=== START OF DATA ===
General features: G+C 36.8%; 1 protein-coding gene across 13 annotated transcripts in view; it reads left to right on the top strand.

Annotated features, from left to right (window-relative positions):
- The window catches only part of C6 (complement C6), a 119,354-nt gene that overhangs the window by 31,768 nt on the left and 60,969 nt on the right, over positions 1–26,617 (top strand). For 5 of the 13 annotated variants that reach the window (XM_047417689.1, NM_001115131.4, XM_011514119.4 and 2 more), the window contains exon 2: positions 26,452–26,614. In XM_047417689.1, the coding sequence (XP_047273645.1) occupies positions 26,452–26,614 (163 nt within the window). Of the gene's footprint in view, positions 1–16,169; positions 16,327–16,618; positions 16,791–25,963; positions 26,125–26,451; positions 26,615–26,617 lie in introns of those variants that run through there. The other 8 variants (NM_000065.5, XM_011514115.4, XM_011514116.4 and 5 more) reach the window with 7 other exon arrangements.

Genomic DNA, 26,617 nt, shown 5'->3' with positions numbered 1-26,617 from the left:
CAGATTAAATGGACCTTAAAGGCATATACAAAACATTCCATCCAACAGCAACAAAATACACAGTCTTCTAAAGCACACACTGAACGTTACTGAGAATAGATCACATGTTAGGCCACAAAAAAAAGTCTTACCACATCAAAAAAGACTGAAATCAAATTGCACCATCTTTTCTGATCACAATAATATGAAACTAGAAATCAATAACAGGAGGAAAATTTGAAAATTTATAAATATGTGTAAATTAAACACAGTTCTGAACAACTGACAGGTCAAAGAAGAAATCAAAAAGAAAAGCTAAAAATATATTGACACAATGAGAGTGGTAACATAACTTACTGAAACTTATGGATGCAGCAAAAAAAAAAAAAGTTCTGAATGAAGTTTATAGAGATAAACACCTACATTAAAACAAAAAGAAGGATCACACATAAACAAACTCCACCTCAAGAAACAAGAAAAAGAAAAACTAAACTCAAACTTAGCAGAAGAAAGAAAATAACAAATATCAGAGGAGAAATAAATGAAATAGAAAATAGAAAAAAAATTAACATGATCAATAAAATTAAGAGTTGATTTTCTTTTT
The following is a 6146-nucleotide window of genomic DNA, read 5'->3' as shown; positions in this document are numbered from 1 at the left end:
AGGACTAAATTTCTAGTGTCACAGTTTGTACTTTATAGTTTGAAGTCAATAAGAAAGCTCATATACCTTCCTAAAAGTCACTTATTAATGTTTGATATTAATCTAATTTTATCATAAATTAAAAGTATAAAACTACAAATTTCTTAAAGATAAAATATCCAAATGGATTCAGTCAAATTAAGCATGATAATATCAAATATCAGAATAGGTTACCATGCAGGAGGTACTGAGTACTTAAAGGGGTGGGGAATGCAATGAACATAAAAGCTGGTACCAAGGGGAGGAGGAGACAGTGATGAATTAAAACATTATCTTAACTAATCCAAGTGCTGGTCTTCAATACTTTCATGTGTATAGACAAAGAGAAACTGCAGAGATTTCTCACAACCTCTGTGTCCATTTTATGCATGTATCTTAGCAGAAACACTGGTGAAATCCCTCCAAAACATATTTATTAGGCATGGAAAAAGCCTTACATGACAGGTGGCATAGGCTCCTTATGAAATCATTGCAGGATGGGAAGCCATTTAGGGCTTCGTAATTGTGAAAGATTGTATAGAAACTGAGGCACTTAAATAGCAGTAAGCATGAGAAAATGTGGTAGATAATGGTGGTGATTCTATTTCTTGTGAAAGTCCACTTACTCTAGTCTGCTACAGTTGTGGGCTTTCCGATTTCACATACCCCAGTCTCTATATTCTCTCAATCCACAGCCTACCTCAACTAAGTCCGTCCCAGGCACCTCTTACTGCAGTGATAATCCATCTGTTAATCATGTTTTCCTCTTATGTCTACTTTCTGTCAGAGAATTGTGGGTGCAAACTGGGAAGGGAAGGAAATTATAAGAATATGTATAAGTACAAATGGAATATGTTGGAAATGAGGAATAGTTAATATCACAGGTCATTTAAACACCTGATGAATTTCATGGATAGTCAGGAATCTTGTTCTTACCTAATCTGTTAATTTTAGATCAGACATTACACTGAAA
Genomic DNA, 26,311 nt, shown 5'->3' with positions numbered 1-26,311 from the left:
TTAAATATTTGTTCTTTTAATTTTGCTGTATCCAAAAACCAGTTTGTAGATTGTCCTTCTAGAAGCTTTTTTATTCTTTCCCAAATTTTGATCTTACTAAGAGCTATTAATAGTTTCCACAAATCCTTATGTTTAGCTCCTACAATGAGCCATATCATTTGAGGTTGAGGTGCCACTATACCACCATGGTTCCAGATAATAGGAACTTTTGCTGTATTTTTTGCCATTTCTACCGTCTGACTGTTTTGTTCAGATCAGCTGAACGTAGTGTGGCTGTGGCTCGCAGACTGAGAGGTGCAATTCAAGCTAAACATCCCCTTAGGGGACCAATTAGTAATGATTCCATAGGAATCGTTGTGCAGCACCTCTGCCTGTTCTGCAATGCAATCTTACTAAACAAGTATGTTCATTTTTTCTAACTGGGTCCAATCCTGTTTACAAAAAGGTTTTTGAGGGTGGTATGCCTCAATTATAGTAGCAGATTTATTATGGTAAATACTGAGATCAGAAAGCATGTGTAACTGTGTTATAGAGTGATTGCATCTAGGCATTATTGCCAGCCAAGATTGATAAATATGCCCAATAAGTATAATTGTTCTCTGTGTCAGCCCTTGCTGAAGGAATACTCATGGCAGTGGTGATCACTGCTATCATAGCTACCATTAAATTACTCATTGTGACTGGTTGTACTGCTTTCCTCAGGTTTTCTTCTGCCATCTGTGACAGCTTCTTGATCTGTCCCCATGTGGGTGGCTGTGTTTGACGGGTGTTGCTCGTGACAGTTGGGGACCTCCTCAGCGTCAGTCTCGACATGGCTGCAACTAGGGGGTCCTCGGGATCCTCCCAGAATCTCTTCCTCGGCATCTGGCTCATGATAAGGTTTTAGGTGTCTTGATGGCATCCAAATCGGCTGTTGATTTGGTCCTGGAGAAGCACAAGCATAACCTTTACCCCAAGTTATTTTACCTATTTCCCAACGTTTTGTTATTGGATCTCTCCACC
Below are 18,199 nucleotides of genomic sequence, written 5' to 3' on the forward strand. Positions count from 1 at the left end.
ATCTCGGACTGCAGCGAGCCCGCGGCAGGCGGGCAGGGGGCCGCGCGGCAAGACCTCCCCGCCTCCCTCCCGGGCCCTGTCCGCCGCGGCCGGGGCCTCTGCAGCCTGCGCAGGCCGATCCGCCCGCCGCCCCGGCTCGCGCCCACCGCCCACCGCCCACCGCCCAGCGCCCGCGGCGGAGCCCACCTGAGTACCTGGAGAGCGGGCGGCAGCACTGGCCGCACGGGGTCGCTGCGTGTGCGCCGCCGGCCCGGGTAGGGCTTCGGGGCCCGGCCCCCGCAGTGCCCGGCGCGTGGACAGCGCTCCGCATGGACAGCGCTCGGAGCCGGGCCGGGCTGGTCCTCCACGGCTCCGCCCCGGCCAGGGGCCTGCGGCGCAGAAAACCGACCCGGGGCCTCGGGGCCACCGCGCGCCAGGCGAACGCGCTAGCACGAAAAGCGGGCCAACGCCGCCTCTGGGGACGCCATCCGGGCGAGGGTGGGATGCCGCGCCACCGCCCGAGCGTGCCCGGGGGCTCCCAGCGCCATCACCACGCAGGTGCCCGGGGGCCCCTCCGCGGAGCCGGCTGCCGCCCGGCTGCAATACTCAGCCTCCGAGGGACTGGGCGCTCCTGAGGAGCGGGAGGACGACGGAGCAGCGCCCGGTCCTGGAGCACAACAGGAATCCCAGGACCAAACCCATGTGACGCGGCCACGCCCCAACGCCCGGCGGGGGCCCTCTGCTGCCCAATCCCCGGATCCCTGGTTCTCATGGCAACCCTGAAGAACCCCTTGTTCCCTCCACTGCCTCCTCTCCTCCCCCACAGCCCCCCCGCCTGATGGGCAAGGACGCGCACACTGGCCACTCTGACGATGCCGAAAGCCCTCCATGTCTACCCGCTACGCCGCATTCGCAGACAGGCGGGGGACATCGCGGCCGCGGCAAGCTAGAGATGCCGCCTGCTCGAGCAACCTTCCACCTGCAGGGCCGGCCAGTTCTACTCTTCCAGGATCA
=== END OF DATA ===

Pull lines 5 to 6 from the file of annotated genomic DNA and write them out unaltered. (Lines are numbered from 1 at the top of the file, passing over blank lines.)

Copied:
CAGATTAAATGGACCTTAAAGGCATATACAAAACATTCCATCCAACAGCAACAAAATACACAGTCTTCTAAAGCACACACTGAACGTTACTGAGAATAGATCACATGTTAGGCCACAAAAAAAAGTCTTACCACATCAAAAAAGACTGAAATCAAATTGCACCATCTTTTCTGATCACAATAATATGAAACTAGAAATCAATAACAGGAGGAAAATTTGAAAATTTATAAATATGTGTAAATTAAACACAGTTCTGAACAACTGACAGGTCAAAGAAGAAATCAAAAAGAAAAGCTAAAAATATATTGACACAATGAGAGTGGTAACATAACTTACTGAAACTTATGGATGCAGCAAAAAAAAAAAAAGTTCTGAATGAAGTTTATAGAGATAAACACCTACATTAAAACAAAAAGAAGGATCACACATAAACAAACTCCACCTCAAGAAACAAGAAAAAGAAAAACTAAACTCAAACTTAGCAGAAGAAAGAAAATAACAAATATCAGAGGAGAAATAAATGAAATAGAAAATAGAAAAAAAATTAACATGATCAATAAAATTAAGAGTTGATTTTCTTTTT
The following is a 6146-nucleotide window of genomic DNA, read 5'->3' as shown; positions in this document are numbered from 1 at the left end: